Welcome to the June 2011 edition of the History Carnival, a monthly showcase of history blog writing at its finest. My name is Andrew D. Devenney, and it is my honor and privilege to host this month’s edition at my eponymously named website. Many thanks to Sharon Howard, the History Carnival coordinator, for allowing me to play around in her sandbox.
For this edition, my selection is rather eclectic. I received a variety of nominations, most of which I included and a few of which I did not, and have supplemented that further with posts that I stumbled upon during the month of May. Although there is no particular theme beyond the eclectic mix itself, certain sub-themes made themselves apparent as I was compiling this. Thus we travel from Dallas-watching communists, archaeologists digging in dirt, and London mobs to book fetishization, historical kitsch photography and cartography, and meta-discussions about historians at work. Some selections come from old hats at the Carnival while others come from farther afield. Please give the writers linked below some well-deserved attention and kudos. Now on with the show!
(Unless otherwise indicated, all images come from the respective blogs)
The Host’s Picks
To start, I want to highlight a couple of personal selections. This is my prerogative, of course, but these are also excellent posts you should take a look at.
First, a post that caught my eye when it filtered through my Twitter feed last week (and which I immediately knew I wanted to include in the Carnival) was Kelly Hignett’s discussion at The View East of the role popular culture may or may not have played in helping to bring down communism in Eastern Europe. Her post, “Video May Have Killed The Radio Star, But Did Popular Culture Kill Communism?” is certainly worth your time, as well as a perfect opportunity to post a semi-shirtless picture of David Hasselhoff to drive traffic from Germany.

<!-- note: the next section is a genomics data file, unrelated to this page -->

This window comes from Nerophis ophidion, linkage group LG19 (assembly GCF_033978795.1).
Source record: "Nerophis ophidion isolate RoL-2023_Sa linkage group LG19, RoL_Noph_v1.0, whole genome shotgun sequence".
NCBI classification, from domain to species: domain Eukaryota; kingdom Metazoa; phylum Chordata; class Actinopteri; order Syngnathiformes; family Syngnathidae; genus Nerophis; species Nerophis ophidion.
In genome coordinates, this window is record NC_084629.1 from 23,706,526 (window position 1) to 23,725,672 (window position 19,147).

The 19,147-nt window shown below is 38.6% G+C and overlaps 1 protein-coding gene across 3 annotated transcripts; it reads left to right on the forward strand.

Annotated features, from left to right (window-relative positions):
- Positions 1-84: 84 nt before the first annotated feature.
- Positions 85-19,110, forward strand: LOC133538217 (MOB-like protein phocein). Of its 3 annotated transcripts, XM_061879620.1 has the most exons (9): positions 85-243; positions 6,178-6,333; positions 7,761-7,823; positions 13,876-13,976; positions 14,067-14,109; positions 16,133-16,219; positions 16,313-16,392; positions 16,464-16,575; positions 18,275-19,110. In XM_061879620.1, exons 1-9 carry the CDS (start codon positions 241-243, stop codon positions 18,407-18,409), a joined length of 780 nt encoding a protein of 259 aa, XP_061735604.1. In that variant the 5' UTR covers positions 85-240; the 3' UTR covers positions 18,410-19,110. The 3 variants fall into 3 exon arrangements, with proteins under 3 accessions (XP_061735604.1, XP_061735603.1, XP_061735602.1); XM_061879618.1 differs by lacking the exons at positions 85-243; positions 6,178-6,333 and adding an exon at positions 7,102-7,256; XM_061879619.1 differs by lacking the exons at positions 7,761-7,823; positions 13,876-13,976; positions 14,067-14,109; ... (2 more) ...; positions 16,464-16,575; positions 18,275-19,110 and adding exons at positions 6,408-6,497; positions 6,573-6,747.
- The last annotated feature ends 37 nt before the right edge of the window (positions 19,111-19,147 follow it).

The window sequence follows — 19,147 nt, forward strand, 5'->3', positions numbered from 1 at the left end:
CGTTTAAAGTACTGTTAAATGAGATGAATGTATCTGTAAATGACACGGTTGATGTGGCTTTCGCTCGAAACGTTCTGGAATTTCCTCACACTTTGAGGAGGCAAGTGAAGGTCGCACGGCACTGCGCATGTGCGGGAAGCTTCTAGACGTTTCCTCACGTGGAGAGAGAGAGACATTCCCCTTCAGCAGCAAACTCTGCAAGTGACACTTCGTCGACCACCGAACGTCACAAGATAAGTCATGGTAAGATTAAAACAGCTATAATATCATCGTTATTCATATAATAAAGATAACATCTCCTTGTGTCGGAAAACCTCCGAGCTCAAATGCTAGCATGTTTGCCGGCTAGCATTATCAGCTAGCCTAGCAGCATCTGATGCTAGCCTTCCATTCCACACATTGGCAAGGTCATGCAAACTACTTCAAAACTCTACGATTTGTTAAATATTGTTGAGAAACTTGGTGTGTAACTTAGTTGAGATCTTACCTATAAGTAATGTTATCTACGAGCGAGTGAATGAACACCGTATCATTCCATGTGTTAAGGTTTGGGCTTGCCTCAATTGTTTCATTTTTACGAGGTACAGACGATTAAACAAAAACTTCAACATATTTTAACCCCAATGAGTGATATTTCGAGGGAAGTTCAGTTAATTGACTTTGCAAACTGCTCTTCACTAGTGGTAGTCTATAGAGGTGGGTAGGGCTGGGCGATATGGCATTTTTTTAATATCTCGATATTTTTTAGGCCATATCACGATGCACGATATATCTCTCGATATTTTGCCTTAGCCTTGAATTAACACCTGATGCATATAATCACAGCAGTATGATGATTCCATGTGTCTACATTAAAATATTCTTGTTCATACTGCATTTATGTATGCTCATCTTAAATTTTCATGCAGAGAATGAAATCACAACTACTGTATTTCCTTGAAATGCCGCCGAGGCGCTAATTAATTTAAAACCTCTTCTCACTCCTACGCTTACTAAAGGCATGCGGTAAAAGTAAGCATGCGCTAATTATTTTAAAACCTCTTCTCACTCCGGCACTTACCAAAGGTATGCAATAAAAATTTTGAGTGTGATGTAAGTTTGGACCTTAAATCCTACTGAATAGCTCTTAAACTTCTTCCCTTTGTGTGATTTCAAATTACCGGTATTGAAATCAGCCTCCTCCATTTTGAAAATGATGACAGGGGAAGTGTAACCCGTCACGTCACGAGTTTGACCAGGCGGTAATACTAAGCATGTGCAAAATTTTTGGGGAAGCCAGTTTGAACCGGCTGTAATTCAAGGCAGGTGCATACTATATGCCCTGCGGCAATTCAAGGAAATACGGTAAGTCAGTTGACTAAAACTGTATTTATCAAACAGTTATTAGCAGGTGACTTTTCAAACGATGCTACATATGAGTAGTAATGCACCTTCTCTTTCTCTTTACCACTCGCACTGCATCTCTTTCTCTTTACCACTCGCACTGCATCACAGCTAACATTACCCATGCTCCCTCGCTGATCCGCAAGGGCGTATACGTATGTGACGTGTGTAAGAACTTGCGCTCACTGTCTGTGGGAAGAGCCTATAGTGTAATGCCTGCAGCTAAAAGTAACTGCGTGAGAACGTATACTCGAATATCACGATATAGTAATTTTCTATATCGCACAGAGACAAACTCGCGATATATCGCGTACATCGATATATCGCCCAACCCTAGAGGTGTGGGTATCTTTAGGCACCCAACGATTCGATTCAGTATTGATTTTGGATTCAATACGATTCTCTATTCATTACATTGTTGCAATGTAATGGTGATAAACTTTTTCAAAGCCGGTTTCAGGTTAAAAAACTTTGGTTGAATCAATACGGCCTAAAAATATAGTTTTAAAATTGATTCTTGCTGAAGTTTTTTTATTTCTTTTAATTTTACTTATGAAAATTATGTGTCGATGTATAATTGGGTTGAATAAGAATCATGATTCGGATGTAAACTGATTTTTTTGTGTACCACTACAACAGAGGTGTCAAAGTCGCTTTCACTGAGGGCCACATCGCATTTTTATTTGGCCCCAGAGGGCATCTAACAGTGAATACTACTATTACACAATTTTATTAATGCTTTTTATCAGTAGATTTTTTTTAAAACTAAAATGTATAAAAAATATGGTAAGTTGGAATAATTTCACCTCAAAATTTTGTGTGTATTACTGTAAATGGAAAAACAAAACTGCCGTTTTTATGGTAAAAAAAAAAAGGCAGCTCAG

Second, at The Pasha and the Gypsy, Gordon Taylor offers a nice little piece of historical detective work about locating and identifying a Roman fortress in Eastern Turkey (long a historically contested borderland between peoples, nations, and empires) in his post “South of Van (I): Diocletian’s Castle.”
The Elite Eight
The next eight selections vary in time and place; I have organized them somewhat chronologically by time period.
At Zenobia: Empress of the East, Judith Weingarten offers up another quality post (“The Death of Dura-Europos“), this time exploring an archaeological and international politics bruhaha over interpreting the remains of dead Roman soldiers who may have died in a deliberate gas attack at the ruined fortress-city of Dura-Europos (along the Euphrates river in Syria today).
At Medieval Woman, author Susan Higginbotham in her post “Lady Jane Grey, the Abused Child?” incorporates multiple period sources to challenge historical characterizations of Lady Jane Grey as “a pathetic young girl, viciously abused at worst and emotionally deprived at best by her cruel parents.”
Over at The Renaissance Mathematicus, Thony Christie explores the intersection of “Nations, Nationality, Nationalism, History and Historiography” in the cultural and political battles over the nationalist claiming of early modern scientists and thinkers like Nicolaus Copernicus and Gemma Frisius.
At Georgian London, Lucy Inglis examines the development of London protest movements throughout British history and how this became connected with May 1, the International Workers Day, in her post “On May Day, the London Mob.”
Jumping into the 20th century, Alan Flower at History and the Sock Merchant talks about various engineering and safety changes White Star Line made to the HMHS Britannic in response to the 1912 Titanic disaster in his post “What Britannic learned from Titanic.”
Lastly, Natalie Bennett at Philobiblon reviews Kwame Anthony Appiah’s The Honor Code: How Moral Revolutions Happen, which uses case studies of dueling in Britain, footbinding of women in China, the ending of the Atlantic slave trade, and the honor killing of women in contemporary Pakistan to explore how shifts in conceptions of honor can affect moral change. Her review, entitled “Using historical examples to consider how to end ‘honour’ killings of women,” offers some thoughts on the use of history to bring about social change.
Images of the Past
In the batch of nominations this month there were a few image-heavy selections that caught my eye, so I hunted down a few more to fill out the section, and here you are.
Over at How to be a Retronaut, Chris Wild has posted a massive collection of stunning color photographs of the United States in the interwar years (“America, 1920s-30s, in Color“) drawn from National Geographic’s Stock Image Collection. There are tons of amazing images showing all manner of people, places, and things from across the US.